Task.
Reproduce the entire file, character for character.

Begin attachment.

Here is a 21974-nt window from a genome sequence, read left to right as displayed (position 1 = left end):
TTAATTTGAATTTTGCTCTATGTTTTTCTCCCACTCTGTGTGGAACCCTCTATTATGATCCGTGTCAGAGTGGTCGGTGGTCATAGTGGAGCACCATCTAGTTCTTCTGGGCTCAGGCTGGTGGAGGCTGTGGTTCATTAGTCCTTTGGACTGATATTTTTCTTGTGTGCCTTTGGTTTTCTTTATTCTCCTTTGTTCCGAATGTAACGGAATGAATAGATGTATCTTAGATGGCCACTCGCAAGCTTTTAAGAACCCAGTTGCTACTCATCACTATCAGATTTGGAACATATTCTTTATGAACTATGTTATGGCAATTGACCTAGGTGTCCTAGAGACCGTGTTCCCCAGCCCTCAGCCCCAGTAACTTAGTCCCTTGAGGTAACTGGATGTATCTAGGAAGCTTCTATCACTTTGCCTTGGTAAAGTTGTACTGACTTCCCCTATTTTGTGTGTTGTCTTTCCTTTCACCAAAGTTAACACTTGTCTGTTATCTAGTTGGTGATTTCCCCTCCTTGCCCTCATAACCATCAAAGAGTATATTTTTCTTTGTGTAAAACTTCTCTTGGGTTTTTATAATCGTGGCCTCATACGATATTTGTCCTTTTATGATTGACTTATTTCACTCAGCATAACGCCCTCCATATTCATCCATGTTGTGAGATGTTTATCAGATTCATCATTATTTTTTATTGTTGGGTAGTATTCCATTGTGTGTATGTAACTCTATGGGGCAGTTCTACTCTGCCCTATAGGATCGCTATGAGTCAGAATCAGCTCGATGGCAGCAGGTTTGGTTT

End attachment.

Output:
Here is a 21974-nt window from a genome sequence, read left to right as displayed (position 1 = left end):
TTAATTTGAATTTTGCTCTATGTTTTTCTCCCACTCTGTGTGGAACCCTCTATTATGATCCGTGTCAGAGTGGTCGGTGGTCATAGTGGAGCACCATCTAGTTCTTCTGGGCTCAGGCTGGTGGAGGCTGTGGTTCATTAGTCCTTTGGACTGATATTTTTCTTGTGTGCCTTTGGTTTTCTTTATTCTCCTTTGTTCCGAATGTAACGGAATGAATAGATGTATCTTAGATGGCCACTCGCAAGCTTTTAAGAACCCAGTTGCTACTCATCACTATCAGATTTGGAACATATTCTTTATGAACTATGTTATGGCAATTGACCTAGGTGTCCTAGAGACCGTGTTCCCCAGCCCTCAGCCCCAGTAACTTAGTCCCTTGAGGTAACTGGATGTATCTAGGAAGCTTCTATCACTTTGCCTTGGTAAAGTTGTACTGACTTCCCCTATTTTGTGTGTTGTCTTTCCTTTCACCAAAGTTAACACTTGTCTGTTATCTAGTTGGTGATTTCCCCTCCTTGCCCTCATAACCATCAAAGAGTATATTTTTCTTTGTGTAAAACTTCTCTTGGGTTTTTATAATCGTGGCCTCATACGATATTTGTCCTTTTATGATTGACTTATTTCACTCAGCATAACGCCCTCCATATTCATCCATGTTGTGAGATGTTTATCAGATTCATCATTATTTTTTATTGTTGGGTAGTATTCCATTGTGTGTATGTAACTCTATGGGGCAGTTCTACTCTGCCCTATAGGATCGCTATGAGTCAGAATCAGCTCGATGGCAGCAGGTTTGGTTT